Anyway, I brought this discrepancy to the attention of my editor. That was the last contact I ever had with that person. A few days later I got an e-mail from the Director of the Press, apologizing to me for the treatment I had received and confirming that the Press had breached our contract by not paying the advance in a timely fashion. I was told that I would be released from the contract AND that the Press would still pay the advance I was owed. Over the next few weeks, we signed a formal letter releasing me to publish the book elsewhere and I received a check for the long-delayed advance.
On the plus side of this relationship, I did get quite a lot of very helpful feedback for my manuscript from the readers (although, of course, I am solely responsible for whatever errors remain). Also, when faced with the clear evidence that they had not lived up to their side of the bargain, the Press did the right thing (maybe just to get rid of me!). But on the negative side, I got almost no help from the editor in actually developing the manuscript, the “management” of peer-review was lackadaisical, and I wasted over a year after the book was finished waiting for the Press to get its act together before I asserted my freedom to start looking for another publisher.
After this experience, I spoke to one other commercial publisher, and this time made the expectation of an open access copy a condition from the beginning. That led to a very short conversation. So finally I did what I should have done from the start — work with the ACRL. That experience was smooth, collaborative, and focused on the best way to make my work serve the needs of the audience it was intended for. The ACRL arranged for excellent and expeditious copy-editing and indexing. They agreed to immediate open access for the entire book. When there was a problem with the first print run of the book, the ACRL took immediate responsibility and re-printed the whole run. The process took less than six months from signing a contract to publication.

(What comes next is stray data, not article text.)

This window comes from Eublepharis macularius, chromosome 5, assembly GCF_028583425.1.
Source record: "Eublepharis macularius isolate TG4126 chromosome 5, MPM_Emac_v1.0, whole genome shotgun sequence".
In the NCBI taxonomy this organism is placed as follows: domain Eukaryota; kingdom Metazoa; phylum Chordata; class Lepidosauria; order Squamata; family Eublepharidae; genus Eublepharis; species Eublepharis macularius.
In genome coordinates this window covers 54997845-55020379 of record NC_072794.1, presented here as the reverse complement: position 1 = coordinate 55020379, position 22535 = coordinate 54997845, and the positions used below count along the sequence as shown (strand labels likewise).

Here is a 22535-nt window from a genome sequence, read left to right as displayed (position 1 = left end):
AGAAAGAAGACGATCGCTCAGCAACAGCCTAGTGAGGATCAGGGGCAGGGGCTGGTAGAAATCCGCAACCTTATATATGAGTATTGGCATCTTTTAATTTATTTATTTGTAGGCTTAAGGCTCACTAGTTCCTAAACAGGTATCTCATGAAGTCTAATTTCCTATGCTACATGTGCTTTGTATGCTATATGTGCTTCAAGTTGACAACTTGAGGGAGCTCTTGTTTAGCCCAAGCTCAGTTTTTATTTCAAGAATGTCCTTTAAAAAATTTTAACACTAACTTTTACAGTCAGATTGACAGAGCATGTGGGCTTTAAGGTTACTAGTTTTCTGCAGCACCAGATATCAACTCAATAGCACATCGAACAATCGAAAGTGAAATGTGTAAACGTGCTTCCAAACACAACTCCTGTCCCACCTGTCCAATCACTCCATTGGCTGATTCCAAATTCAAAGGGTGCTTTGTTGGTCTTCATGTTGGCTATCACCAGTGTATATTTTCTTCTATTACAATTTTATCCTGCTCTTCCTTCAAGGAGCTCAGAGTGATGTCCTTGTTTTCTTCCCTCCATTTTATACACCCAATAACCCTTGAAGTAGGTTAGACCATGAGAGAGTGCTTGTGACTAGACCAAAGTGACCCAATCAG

From this experience I take away three lessons, which I think are worth sharing. First, the claims about how much effort publishers put into a new book, and the help they provide to authors, are at least sometimes exaggerated. I was working with a prestigious university press on a book they had solicited in the first place, and yet did not get nearly the kind of assistance or interest that I sometimes hear promised. Second, it is extremely important to read, negotiate and save a copy of the publication contract. That my book is now in print is largely due, I believe, to the fact that I could go back to the actual language of our agreement in order to convince the U. of C. to release me to find another publisher. And finally, as I said at the beginning, libraries and library organizations, in my experience, understand the needs and goals of scholarly authors better than commercial presses. As the future of academic publishing unfolds, I strongly hope that more and more of it will be in the hands, or under the oversight, of libraries.